Cast your mind back to the early 2000s – not that you need to do much mind-back-casting: the same thing still goes on today – and you’ll remember those press releases regurgitated as news by Environment Correspondents everywhere. You know the kind of thing:

Daffodils will soon be flowering so early you won’t even see them because they’ll already have happened last year.

Bognor Regis: the next Cannes?

Food poisoning to kill more people than hypothermia by 2040

Elephants, monkeys, tigers and vicious new strains of malarial mosquito will swarm in Britain’s jungle zone – formerly the New Forest – by 2050

The correct name for this is not “science.” It is “propaganda.” Or “lies.”

Yet the ‘experts’, politicians, scientists, lobbists, carbon traders, and activists pushing AGW have yet to show the remotest hint of repentance for trying to deceive us in this way. On the contrary, as we’re seeing in the various enquiries into malpractice at Penn State University and the University of East Anglia, the official response has been to try to cover the whole thing up.

This weekend, I’ll discuss this topic in more detail, with the piece I’ve been promising you for ages on Post Normal Science.

In the meantime, he’s something to cheer you up in these dark times. The magnificent Willis Eschenbach at Watts Up With That savaging Warmist scientist Dr Judith Curry for having had the temerity to argue that the problem with the AGW debate lies not so much with the solidity of “the science” as with the failure of scientists to communicate their case effectively.

Here’s a taste. Darn it, this guy is so sound he makes me look like James Hansen:

You think this is a problem of image, that climate science has a bad image. It is nothing of the sort. It is a problem of scientific malfeasance, and of complicity by silence with that malfeasance. The public, it turns out, has a much better bullsh*t detector than the mainstream climate scientists do … or at least we’re willing to say so in public, while y’all cower in your cubbyholes with your heads down and never, never, never say a bad word about some other climate scientist’s bogus claims and wrong actions.

You want trust? Do good science, and publicly insist that other climate scientists do good science as well. It’s that simple. Do good science, and publicly call out the Manns and the Joneses and the Thompsons and the rest of the charlatans that you are currently protecting. Call out the journals that don’t follow their own policies on data archiving. Speak up for honest science. Archive your data. Insist on transparency. Publish your codes.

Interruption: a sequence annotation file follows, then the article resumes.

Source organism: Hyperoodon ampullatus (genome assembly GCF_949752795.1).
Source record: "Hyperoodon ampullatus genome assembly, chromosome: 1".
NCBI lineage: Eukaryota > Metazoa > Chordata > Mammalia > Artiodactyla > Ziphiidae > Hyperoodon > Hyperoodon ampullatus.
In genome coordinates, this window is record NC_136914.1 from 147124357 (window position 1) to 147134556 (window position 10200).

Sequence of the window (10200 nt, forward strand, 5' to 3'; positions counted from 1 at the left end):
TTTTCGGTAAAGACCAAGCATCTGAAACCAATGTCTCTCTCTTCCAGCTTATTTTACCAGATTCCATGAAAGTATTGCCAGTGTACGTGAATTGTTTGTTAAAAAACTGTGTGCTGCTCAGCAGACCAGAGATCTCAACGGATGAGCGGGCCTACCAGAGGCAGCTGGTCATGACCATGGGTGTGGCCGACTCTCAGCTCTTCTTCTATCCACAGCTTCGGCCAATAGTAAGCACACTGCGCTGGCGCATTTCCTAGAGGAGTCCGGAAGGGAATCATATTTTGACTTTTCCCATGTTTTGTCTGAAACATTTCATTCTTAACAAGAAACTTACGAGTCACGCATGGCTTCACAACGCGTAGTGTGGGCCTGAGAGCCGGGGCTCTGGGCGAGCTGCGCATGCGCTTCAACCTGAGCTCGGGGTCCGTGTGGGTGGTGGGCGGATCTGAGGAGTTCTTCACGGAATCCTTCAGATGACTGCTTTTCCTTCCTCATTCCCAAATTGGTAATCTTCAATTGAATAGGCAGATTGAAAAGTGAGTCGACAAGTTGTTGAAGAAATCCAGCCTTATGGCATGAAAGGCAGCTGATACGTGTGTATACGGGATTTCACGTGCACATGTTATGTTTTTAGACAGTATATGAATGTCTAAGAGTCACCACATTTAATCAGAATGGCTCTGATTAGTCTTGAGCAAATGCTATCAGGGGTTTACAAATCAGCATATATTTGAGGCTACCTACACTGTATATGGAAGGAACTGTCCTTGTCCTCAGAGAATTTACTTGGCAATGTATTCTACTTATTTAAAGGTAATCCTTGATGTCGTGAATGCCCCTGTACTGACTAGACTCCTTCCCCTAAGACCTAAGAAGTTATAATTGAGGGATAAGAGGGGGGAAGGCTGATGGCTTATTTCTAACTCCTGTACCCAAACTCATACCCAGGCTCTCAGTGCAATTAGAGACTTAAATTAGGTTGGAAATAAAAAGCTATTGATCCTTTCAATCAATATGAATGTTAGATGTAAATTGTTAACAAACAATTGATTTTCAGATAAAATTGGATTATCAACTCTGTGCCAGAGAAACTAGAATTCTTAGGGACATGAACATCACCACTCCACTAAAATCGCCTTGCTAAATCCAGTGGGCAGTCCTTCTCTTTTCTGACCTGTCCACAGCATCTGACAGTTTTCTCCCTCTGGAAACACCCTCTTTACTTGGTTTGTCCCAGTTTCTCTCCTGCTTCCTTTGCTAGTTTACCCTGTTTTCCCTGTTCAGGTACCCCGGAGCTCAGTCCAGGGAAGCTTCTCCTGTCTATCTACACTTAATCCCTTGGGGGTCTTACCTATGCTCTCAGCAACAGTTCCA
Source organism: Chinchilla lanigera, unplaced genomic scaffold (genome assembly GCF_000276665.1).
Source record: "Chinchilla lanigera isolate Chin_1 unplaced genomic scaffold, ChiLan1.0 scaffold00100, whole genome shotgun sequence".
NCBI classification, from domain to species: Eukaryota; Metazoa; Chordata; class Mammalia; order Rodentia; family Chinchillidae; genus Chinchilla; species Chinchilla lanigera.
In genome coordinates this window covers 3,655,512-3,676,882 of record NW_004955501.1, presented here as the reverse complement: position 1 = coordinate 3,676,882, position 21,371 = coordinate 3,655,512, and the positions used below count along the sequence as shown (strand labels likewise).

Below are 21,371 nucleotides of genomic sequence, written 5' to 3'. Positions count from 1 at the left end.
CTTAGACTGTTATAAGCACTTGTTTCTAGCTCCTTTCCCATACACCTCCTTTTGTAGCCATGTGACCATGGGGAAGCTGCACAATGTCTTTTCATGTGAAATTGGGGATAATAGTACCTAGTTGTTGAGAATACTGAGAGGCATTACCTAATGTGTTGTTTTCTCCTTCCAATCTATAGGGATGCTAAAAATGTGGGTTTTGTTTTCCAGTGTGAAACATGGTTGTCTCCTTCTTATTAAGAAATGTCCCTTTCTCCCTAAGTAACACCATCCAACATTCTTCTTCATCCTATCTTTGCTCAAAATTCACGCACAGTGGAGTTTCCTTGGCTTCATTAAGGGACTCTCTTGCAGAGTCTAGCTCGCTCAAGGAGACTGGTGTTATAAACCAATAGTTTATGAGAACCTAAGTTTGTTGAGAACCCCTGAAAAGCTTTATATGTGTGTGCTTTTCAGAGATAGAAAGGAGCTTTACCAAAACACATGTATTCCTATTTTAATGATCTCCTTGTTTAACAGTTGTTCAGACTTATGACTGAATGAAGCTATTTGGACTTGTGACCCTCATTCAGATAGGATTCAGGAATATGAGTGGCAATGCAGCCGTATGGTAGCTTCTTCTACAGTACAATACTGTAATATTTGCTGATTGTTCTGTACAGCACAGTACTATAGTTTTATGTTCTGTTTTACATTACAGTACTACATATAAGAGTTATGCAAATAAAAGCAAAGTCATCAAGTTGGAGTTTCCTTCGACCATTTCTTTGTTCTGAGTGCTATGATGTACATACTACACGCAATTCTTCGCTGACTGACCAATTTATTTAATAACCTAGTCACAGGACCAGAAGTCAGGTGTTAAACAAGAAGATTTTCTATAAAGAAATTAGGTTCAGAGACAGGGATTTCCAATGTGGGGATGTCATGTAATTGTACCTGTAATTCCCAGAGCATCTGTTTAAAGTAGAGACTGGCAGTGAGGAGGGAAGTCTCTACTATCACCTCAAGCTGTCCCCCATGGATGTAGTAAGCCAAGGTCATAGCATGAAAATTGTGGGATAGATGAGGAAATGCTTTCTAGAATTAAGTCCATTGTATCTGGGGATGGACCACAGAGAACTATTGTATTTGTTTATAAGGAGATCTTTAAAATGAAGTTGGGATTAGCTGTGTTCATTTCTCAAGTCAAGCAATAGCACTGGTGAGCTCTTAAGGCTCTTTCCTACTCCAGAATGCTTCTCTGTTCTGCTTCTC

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‘Global warming’: time to get angry | James Delingpole

February 24, 2010

Heroic, monotesticular UKIP MEP Nigel Farage was bumped off the BBC Question Time panel at the last minute last week. Shame. That particular edition was broadcast from Middlesbrough and it would have been fascinating to hear the audience’s response to the choice things he was planning to say about the closure of their local steelworks.

Here is how he describes it in a letter:

Sir

Corus’ steelworks at Redcar, near Middlesbrough, “Teesside Cast Products”, is to be closed (”mothballed” is the euphemism). It is Britain’s last great steelworks and an essential national resource. Without it, we are at the world’s mercy.

Corus is owned by Tata Steel of India. Recently, Tata received “EU-carbon-credits” worth up to £1bn, ostensibly so that steel-production at Redcar would not be crippled by the EU’s “carbon-emissions-trading-scheme”. By closing the plant at Redcar – and not making any “carbon-emissions” – Tata walks off with £1bn of taxpayers’ money, which it will invest in its steel-factories in India, where there is no “carbon-emissions-trading-scheme”.

There’s more. The EU’s “emissions-trading-scheme” (ETS) is modelled on instructions from the “International Panel on Climate-Change” (IPCC) of the United Nations Organisation. The Chairman of the IPCC is one Dr Rajendra K.Pachauri, a former railway-engineer, who obtained this post by virtue of his being Chairman of the “Tata Energy-Research Institute” – set up by Tata Steel.

UKIP’s leader in the EU’s “parliament”, Nigel Farage, revealed these data in a speech at Strasbourg, on 10th February, and was due to appear in the BBC’s “Question-Time” programme, from Middlesbrough, on 18th February, where the closure of the Redcar-plant was inevitably discussed. Almost at the last minute, his invitation to join the “Question-Time” panel was cancelled, without explanation.